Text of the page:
What it all comes down to, in my mind at least, is that while gender roles in THE BLOODBOUND are certainly different, they’re every bit as entrenched and restricting as those in other worlds. Re-cast, but still cast in stone. In some senses, therefore, while you could fairly call THE BLOODBOUND a story of girl power, I will accept no kudos for it being particularly progressive.

Unless those kudos come in the form of chocolate, in which case, I take it all back.

Author Erin Lindsey

Author Erin Lindsey

An Interview with Alex Dally MacFarlane, contributor to “Invisible”

Invisible-FullThis summer we’ve been hosting a series of interviews with contributors to the anthology, Invisible, edited by Jim C. Hines.  Hines was inspired to put the anthology together when he saw the heated response that Alex Dally MacFarlane received when she posted an essay on calling for “an end to the default of binary gender in science fiction stories”.  Thanks to Alex for this fascinating interview about non-binary gender and fiction!

1.  Jim C. Hines said that your essay, “Post-Binary Gender In SF:  Introduction”, and the responses the essay got, inspired him to invite people to share their own experiences with representation on his blog.  Since then, you have written several other pieces for about non-binary gender.  Have you noticed any difference in the tone of the comments?  Do you feel like some people are starting to understand your message better?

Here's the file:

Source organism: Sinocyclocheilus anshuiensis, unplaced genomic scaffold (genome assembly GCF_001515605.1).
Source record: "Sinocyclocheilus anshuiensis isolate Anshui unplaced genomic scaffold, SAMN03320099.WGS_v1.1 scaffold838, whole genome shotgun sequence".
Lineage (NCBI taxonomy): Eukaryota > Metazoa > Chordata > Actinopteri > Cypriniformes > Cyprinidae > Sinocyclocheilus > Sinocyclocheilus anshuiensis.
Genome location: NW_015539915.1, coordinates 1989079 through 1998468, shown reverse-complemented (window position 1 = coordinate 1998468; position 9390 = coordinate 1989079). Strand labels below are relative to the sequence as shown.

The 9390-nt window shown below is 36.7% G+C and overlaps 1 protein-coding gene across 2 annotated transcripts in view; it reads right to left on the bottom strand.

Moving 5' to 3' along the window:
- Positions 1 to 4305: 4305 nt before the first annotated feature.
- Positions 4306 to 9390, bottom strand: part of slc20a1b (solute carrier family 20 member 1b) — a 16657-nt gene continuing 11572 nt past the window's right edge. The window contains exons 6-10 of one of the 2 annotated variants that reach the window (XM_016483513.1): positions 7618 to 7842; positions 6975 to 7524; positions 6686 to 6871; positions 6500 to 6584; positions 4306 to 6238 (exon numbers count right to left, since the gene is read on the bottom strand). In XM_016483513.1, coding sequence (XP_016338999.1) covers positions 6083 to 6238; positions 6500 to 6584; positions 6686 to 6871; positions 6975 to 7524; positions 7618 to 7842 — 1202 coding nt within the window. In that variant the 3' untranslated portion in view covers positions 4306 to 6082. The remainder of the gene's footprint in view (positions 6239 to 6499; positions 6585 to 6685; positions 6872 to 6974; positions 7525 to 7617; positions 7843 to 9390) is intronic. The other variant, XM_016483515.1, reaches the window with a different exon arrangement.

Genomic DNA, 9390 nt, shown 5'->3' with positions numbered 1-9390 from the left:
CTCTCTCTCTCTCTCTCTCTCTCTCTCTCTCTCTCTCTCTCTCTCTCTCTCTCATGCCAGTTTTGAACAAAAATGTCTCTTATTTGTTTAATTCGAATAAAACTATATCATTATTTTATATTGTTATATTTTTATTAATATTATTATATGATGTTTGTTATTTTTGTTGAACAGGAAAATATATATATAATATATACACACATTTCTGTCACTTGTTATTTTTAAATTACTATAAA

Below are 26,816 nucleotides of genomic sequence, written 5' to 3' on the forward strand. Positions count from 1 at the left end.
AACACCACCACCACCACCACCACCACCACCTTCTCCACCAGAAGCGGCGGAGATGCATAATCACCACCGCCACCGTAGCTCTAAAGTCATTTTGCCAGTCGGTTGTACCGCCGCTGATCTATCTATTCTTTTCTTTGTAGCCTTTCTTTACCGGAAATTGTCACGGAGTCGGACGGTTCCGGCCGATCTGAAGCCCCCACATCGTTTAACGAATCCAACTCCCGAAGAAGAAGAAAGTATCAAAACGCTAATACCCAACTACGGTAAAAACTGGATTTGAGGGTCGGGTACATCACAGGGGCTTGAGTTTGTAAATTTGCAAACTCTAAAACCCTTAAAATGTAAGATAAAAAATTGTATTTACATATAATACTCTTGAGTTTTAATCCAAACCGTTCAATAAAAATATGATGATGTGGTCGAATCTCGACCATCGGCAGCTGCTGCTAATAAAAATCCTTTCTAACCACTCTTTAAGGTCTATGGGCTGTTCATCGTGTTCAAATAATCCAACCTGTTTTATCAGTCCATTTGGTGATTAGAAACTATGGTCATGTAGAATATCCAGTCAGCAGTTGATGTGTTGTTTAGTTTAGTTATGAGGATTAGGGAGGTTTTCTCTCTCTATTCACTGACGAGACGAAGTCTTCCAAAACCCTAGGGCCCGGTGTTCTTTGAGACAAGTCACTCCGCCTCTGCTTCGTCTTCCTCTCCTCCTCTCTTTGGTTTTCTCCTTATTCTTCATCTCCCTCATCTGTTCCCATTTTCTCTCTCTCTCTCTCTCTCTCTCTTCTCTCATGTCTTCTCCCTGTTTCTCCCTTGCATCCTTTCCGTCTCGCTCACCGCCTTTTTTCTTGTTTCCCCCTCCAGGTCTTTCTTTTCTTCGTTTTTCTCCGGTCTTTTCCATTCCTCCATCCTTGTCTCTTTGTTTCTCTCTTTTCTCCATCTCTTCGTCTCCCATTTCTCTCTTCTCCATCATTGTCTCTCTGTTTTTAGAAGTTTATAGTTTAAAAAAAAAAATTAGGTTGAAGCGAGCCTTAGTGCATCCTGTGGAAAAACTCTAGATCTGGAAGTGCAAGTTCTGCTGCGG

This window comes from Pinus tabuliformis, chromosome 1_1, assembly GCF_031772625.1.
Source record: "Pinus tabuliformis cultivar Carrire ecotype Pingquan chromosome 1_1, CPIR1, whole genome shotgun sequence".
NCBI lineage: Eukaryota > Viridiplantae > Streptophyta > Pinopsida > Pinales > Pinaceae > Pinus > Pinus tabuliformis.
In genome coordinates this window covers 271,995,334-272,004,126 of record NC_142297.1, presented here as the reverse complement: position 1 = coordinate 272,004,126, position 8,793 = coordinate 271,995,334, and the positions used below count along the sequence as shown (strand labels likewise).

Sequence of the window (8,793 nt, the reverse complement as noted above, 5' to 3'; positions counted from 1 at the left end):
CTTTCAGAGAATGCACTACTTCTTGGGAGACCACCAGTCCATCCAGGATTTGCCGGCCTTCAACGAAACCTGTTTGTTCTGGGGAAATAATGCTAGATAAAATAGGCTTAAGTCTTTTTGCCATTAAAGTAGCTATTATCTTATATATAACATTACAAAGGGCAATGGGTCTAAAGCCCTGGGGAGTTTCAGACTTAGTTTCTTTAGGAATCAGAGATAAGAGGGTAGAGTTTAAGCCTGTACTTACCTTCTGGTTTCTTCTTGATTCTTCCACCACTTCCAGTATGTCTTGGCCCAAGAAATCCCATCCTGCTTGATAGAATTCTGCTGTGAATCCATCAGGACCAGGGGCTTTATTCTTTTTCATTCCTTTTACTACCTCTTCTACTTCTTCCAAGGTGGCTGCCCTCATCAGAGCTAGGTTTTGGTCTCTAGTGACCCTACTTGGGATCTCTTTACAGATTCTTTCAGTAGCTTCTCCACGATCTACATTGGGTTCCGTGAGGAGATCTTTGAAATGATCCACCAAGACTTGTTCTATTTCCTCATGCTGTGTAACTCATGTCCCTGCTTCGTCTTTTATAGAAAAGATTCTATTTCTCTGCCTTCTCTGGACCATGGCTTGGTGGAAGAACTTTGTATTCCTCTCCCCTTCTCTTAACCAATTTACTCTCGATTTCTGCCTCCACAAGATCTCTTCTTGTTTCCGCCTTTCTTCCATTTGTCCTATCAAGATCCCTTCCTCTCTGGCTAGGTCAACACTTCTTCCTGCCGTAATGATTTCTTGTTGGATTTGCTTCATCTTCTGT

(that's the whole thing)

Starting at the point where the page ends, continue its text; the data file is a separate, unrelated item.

Most of my subsequent posts have been post-binary reviews of particular books, which haven’t drawn many comments. My non-review posts have received more. They’re… mixed. I’ve had some incredibly valuable comments, whether from specialists (eg: linguist Rose Lemberg commenting about “closed cases” and other issues on my post about adapting to non-binary pronouns) or fans/writers who are interested in the subject. I know the column has reached other non-binary SF fans and I know some binary-gendered SF fans are finding it interesting and informative, because they’ve told me. I care a lot more about that than the opinions of certain bigots and other people who won’t change (and who, yes, still leave comments on my posts, some of which the moderators have needed to remove).



2.  What does non-binary gender mean to you?  Are there any websites you recommend for people who want to learn more or get support?


Well, I’m non-binary (my gender is best described as “it’s complicated”). I’ve found the best website is Twitter: the sheer quantity of marginalised people talking about their lives, experiences and all sorts of subjects is incredible. There’s a lot to be learnt by listening to people’s lived experiences, particularly lots of people, because everyone experiences their gender differently and it’s important to understand that there’s no one way to be non-binary. (But remember: these are people, not textbooks and not quiz machines.)


3.   Are there any books that you think do an excellent job of not defaulting to binary gender?


Hmm! No. Not that I’ve read.